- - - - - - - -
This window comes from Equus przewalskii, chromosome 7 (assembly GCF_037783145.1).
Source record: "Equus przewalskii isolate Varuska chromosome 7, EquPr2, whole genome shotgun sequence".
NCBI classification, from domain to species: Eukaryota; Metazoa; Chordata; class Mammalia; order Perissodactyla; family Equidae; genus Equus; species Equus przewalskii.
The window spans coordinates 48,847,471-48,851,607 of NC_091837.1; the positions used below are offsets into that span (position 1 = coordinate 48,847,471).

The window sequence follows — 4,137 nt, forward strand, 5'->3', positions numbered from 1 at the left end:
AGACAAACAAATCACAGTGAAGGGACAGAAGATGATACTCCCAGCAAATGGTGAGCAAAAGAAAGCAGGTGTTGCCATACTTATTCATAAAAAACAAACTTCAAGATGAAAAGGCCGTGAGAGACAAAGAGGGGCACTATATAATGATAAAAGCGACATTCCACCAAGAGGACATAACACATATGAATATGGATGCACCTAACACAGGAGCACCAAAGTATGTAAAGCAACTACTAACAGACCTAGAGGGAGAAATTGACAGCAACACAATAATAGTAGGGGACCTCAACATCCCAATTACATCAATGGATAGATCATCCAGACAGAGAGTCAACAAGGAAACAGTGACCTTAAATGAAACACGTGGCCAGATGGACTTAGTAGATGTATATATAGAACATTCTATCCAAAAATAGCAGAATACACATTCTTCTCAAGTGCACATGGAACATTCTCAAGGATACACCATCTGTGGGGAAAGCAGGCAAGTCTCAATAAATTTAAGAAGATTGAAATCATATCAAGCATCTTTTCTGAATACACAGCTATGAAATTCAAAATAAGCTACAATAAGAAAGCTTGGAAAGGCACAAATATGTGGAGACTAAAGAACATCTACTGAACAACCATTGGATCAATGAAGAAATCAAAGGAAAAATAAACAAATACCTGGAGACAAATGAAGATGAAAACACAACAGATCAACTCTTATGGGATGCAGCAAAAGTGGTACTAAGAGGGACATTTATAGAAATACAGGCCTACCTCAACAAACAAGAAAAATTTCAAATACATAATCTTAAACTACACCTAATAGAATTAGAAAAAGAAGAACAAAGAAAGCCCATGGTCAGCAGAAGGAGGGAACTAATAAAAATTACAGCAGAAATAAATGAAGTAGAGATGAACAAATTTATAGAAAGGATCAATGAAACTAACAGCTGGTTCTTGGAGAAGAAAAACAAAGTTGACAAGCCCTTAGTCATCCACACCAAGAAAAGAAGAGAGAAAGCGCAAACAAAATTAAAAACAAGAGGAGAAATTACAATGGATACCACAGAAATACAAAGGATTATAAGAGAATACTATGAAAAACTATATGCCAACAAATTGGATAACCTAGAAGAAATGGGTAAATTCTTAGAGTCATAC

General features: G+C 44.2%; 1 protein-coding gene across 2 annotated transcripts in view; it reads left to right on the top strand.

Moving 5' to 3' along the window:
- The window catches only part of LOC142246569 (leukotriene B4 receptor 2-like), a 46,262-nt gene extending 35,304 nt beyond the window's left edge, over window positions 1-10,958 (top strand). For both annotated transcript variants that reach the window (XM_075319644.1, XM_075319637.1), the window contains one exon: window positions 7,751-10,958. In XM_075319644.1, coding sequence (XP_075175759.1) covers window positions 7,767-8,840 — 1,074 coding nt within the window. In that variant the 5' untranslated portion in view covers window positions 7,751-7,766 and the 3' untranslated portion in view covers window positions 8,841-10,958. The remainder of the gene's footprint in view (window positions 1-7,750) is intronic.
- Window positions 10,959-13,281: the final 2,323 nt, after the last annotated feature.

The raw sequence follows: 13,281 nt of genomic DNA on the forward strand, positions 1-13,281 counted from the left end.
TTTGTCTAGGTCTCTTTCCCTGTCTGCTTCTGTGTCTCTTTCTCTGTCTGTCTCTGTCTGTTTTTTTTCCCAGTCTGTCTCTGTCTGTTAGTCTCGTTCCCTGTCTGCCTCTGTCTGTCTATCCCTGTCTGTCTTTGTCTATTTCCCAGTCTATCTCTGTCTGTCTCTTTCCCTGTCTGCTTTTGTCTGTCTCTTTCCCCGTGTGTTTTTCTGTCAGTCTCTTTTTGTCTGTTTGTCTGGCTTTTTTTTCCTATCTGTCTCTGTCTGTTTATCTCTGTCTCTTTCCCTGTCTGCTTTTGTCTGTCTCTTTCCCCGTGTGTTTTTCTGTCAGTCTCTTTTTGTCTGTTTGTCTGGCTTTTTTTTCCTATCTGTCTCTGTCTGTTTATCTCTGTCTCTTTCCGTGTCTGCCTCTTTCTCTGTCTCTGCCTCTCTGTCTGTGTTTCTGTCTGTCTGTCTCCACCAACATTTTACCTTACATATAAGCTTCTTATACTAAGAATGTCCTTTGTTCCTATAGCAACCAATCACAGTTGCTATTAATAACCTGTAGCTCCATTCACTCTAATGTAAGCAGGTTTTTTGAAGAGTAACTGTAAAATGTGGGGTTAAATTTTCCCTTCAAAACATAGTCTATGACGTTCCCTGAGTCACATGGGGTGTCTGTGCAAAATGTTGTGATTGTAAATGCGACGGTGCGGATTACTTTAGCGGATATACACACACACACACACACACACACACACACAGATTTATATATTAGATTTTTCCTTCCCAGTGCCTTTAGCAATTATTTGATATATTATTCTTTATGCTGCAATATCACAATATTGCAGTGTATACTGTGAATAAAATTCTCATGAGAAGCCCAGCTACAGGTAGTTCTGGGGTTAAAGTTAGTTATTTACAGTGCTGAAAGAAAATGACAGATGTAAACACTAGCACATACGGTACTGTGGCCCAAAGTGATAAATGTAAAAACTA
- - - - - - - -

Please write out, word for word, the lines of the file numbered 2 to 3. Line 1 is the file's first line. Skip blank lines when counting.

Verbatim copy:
Source record: "Equus przewalskii isolate Varuska chromosome 7, EquPr2, whole genome shotgun sequence".
NCBI classification, from domain to species: Eukaryota; Metazoa; Chordata; class Mammalia; order Perissodactyla; family Equidae; genus Equus; species Equus przewalskii.